Everyone has heard of Alzheimer’s disease, but many people assume it is confined to a small percentage of the oldest old. In reality, this is a misconception.
The Alzheimer’s Association is a great source of information about this terrible disease. According to research that they cite, approximately 10 percent of all seniors have contracted Alzheimer’s, and the number goes up to 32 percent for people 85 years of age and older.
As of 2021, 6 billion people have Alzheimer’s, and the number is expected to grow to 13 million by 2050. This is because the population is aging due to the maturation of the baby boomer generation.
These are some attention-getting statistics, and Alzheimer’s is not the only cause of dementia.
This is an interesting question. The average lifespan is 78 years or so, but this includes people that pass away while they are still young.
Once you reach the age of 67, your life expectancy is 85 years if you are a man, and it is 87 years for a woman. You become eligible for a full Social Security benefit when you are between 66 and 67. If you think you will live long enough to get a benefit, this will be your life expectancy.
In addition to memory loss and forgetfulness, there can be a general sense of disorientation, and some patients are delusional. They can lose their math skills and ability to reason, and some people with Alzheimer’s cannot recognize commonly used items.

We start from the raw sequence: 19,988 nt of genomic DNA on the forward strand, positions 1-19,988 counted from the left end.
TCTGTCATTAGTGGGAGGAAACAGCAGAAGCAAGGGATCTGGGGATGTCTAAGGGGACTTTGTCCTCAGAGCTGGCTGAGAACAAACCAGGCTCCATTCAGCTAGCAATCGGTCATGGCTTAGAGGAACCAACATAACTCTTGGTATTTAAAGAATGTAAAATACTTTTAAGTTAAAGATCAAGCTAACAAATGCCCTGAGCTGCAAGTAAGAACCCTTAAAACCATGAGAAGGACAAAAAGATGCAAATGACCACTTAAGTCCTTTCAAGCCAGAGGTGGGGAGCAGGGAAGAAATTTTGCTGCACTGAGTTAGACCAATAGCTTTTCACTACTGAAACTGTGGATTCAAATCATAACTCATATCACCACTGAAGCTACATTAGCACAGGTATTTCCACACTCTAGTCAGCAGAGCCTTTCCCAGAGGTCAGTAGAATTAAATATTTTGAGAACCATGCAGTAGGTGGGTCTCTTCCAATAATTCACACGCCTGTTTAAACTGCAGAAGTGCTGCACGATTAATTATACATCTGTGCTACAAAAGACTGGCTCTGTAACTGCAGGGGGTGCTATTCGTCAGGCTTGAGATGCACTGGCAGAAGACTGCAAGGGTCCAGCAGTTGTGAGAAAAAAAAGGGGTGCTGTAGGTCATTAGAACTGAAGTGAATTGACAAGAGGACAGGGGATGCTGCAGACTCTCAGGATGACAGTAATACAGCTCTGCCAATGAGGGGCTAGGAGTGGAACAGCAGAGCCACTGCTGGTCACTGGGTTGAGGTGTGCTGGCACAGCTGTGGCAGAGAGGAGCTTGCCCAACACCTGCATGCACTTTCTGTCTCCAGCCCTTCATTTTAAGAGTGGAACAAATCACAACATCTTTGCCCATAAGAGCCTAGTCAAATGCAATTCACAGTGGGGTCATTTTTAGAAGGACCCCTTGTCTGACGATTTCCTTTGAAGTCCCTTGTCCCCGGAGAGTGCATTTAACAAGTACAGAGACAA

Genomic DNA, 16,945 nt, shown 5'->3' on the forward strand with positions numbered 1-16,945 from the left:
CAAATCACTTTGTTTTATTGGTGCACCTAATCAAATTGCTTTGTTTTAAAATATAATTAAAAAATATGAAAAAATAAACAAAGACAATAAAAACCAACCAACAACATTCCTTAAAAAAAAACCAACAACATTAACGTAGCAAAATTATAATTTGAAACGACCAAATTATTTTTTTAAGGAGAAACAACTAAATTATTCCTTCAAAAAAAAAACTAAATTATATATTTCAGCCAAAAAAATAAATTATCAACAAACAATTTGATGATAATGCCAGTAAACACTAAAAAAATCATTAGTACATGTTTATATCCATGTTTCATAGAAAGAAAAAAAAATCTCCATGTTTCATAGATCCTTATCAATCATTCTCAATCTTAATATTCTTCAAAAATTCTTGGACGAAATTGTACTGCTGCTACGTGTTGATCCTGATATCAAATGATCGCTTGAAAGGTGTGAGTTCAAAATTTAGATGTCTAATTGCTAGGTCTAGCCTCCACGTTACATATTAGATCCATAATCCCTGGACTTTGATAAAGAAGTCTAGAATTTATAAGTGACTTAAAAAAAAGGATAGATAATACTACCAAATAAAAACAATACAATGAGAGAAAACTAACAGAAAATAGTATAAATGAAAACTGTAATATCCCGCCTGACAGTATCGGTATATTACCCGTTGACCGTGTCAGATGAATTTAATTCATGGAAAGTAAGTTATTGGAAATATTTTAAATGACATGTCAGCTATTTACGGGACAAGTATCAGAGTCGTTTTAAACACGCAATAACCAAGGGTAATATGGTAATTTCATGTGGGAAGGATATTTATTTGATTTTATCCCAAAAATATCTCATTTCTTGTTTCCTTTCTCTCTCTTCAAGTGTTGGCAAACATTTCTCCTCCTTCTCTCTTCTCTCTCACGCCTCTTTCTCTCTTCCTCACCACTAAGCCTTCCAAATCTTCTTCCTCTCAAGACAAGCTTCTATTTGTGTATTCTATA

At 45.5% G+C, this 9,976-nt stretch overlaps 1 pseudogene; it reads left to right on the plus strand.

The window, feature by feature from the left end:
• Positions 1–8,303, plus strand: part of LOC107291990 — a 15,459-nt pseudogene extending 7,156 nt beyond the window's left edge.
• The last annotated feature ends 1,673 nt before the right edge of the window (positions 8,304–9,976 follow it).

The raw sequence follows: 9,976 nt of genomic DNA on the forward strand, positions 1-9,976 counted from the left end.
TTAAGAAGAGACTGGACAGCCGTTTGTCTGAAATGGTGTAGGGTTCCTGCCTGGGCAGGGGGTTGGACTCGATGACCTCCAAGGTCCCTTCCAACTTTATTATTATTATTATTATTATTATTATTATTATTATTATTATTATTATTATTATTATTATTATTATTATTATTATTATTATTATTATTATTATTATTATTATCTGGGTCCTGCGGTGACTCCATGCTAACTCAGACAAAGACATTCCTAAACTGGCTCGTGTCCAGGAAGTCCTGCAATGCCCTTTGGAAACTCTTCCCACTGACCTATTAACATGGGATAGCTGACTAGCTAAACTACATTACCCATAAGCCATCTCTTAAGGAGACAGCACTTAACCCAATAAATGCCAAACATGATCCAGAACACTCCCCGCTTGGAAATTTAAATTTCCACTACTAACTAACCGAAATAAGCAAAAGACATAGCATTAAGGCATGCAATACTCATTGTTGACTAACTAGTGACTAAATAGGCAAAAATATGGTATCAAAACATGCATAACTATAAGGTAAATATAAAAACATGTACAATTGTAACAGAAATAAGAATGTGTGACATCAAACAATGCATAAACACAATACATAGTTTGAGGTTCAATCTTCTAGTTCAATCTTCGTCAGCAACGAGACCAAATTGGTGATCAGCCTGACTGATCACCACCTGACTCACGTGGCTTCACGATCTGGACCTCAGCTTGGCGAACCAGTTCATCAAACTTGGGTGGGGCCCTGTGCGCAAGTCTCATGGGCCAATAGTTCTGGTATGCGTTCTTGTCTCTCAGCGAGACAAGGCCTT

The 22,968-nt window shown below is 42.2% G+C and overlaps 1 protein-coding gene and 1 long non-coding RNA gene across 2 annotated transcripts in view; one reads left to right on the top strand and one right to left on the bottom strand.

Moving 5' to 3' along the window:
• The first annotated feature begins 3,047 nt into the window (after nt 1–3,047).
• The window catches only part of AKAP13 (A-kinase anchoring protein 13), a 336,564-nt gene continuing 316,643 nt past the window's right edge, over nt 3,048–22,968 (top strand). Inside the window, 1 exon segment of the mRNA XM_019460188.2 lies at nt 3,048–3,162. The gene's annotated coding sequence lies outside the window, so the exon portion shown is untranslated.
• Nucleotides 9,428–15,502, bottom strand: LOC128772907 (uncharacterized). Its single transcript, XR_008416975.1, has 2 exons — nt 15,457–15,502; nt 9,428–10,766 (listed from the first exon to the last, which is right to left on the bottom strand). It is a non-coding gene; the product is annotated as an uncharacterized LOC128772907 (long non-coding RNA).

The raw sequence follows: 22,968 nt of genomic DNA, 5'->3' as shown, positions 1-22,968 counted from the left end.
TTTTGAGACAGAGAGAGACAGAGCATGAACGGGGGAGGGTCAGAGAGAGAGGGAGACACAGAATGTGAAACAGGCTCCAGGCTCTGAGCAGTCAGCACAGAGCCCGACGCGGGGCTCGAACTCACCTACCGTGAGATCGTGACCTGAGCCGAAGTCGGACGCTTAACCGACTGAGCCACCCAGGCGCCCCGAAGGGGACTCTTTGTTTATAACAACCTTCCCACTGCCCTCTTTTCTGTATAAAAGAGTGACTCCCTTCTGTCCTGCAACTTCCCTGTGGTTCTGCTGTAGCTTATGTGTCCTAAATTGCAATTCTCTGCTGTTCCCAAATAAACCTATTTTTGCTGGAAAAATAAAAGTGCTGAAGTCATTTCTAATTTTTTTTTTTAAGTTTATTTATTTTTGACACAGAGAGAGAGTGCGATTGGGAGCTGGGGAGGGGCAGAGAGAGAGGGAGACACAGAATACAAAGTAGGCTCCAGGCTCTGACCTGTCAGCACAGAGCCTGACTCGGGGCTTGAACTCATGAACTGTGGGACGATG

There can be behavioral and mood changes as well. These would include anger, depression, irritability, aggression, and the inability to attend to their ordinary personal care needs.
The answer to this question underscores the impact of Alzheimer’s disease on the people that are close to the sufferers. Over 11 million individuals are providing unpaid assistance, and this level of professional care would cost over $250 billion.
This is a $10,000 question, and the answer is no. Medicare will pay for convalescent care after an injury or illness, but it does not cover the custodial care that nursing homes provide.
These facilities are very expensive, so the cost can be devastating if you have to pay out of your own pocket.
Fortunately, the answer is yes. Medicaid will pay for a stay in a nursing home, and there is a Medicaid waiver that will cover in-home care provided by a professional health aide.
Yes, Medicaid is a need-based program, and there is an asset limit of just $2000. However, some things do not count, including your home with an equity limit that is significantly higher than the median cost for a single-family home in Cincinnati.
That’s the good news with regard to home ownership, but there is also some bad news. If you are in direct personal possession of a home at the time of your passing, Medicaid could place a lien on the property.
Absolutely, and this course of action is sometimes called a Medicaid “spend down.” You can give direct gifts to your loved ones, or you could alternately convey assets into an irrevocable Medicaid trust.
If you use a trust, you would be able to receive income that is generated by the assets, but you would no longer have access to the principal.
Timing is the key to the successful execution of the strategy. You have to fund the trust at least five years before you submit your application for Medicaid or a Medicaid waiver.